For the better part of a hundred years following the Civil War, the Padgitts owned the Sheriffs of Ford County. They bought them outright with sacks of cash. Mackey Don Coley received a hundred thousand a year (it was rumored), and during election years he got whatever he needed. And they were generous with other politicians. They quietly bought and kept influence. They asked little; they just wanted to be left alone on their island.

After the Second War, the demand for moonshine began a steady decline. Since generations of Padgitts had been schooled to operate outside the law, Buford and the family began to diversify into other forms of illicit commerce. Selling only timber was dull, and subject to too many market factors, and, most important, did not generate the piles of cash the family expected. They ran guns, stole cars, counterfeited, bought and burned buildings to collect insurance. For twenty years they operated a highly successful brothel on the county line, until it mysteriously burned in 1966.

They were creative and energetic people, always scheming and searching for opportunity, always waiting for someone to rob. There were rumors, quite significant at times, that the Padgitts were members of the Dixie Mafia, a loose-knit gang of redneck thieves who ran rampant through the Deep South in the sixties. These rumors were never verified and were in fact discounted by many because the Padgitts were simply too secretive to share their business with anyone. Nonetheless, the rumors persisted for years, and the Padgitts were the source of endless gossip in the cafes and coffee shops around the square in Clanton. They were never considered local heroes, but certainly legends.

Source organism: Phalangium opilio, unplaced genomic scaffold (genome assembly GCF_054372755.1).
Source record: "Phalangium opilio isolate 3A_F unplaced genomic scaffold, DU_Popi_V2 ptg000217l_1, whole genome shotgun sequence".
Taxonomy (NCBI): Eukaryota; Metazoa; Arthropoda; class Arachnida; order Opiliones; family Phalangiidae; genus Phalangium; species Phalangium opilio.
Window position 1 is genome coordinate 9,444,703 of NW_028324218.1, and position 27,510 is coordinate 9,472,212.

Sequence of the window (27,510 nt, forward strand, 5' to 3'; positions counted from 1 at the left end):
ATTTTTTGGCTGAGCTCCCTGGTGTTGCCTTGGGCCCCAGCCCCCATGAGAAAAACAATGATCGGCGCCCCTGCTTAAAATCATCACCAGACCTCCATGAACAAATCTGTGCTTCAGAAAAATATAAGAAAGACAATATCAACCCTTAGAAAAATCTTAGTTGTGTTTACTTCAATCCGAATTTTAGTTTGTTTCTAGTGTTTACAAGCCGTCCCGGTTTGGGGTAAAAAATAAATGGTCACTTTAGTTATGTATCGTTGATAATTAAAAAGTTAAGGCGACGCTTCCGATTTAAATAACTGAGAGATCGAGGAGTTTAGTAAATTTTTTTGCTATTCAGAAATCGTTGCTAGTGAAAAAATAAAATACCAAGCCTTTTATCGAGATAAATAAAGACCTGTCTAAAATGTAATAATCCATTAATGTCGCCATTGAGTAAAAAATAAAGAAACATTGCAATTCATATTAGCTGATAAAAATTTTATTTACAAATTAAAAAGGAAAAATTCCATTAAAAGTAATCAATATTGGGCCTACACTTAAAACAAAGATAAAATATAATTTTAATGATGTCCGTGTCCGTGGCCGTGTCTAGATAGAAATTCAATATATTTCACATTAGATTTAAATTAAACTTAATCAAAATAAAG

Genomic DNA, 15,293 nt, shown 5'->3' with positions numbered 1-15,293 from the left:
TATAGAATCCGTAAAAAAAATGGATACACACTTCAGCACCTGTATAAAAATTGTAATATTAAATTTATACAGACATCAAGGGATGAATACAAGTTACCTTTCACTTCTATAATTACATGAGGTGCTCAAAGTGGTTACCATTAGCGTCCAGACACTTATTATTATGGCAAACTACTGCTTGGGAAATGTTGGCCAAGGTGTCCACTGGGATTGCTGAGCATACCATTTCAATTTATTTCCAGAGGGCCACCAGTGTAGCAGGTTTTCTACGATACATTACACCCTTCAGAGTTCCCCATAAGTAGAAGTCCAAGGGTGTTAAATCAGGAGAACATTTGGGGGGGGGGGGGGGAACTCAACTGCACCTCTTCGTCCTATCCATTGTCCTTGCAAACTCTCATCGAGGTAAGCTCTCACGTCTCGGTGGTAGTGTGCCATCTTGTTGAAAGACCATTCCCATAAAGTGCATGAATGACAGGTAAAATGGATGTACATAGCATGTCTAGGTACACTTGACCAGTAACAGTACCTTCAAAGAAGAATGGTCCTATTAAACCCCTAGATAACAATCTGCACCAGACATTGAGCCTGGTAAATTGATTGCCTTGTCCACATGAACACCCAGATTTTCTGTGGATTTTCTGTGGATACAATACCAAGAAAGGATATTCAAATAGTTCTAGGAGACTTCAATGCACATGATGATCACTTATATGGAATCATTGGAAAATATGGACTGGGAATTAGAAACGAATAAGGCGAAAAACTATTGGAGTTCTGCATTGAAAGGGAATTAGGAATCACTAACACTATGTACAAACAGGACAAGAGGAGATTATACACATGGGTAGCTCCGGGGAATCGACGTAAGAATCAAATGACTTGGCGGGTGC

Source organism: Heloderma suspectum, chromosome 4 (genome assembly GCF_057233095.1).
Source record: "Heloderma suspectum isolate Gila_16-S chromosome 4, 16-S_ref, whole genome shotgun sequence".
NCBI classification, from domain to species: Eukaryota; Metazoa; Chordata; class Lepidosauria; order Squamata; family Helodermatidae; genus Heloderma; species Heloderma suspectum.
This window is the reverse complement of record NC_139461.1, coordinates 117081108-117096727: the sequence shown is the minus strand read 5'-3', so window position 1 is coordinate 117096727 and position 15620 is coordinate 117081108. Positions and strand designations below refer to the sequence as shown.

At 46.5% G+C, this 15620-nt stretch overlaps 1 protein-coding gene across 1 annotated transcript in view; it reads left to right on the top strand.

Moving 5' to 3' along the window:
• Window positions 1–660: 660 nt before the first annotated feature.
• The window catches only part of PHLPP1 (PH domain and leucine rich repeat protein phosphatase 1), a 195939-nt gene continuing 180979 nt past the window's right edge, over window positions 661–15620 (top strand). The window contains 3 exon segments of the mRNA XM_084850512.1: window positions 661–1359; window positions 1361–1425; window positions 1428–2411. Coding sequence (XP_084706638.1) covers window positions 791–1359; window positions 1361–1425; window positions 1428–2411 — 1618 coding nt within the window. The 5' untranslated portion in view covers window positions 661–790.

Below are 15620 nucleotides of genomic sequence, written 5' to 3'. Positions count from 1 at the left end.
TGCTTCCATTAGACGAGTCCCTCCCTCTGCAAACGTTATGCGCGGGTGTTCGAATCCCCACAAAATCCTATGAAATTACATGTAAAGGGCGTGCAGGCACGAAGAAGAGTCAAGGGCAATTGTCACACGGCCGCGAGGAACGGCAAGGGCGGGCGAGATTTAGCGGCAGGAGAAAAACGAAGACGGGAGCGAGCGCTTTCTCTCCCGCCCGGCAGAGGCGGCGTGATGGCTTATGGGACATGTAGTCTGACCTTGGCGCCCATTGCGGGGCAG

In 1967, a younger Padgitt fled to Canada to avoid the draft. He drifted to California where he tried marijuana and realized he had a taste for it. After a few months as a peacenik, he got homesick and sneaked back to Padgitt Island. He brought with him four pounds of pot, which he shared with all his cousins, and they, too, were quite taken with it. He explained that the rest of the country, and primarily California, was toking like crazy. As usual, Mississippi was at least five years behind the trend.

The stuff could be grown cheaply, then hauled to the cities where there was demand. His father, Gill Padgitt, grandson of Clovis, saw the opportunity, and soon many of the old cornfields were converted to cannabis. A two-thousand-foot strip of land was cleared for a runway and the Padgitts bought themselves an airplane. Within a year there were daily flights to the outskirts of Memphis and Atlanta, where the Padgitts had established their network. To their delight and with their help, marijuana finally became popular in the Deep South.

The moonshining slowed considerably. The brothel was gone. The Padgitts had contacts in Miami and Mexico and the cash was coming in by the truckloads. For years, no one in Ford County had a hint that the Padgitts were trafficking in drugs. And they never got caught. No Padgitt was ever indicted for a drug-related offense.

In fact, not a single Padgitt had ever been arrested. A hundred years of moonshining, stealing, gunrunning, gambling, counterfeiting, whoring, bribing, even killing, and eventually drug manufacturing, and not a single arrest. They were smart people, careful, deliberate, patient with their schemes.

Then Danny Padgitt, Gill's youngest son, was arrested for the rape and murder of Rhoda Kassellaw.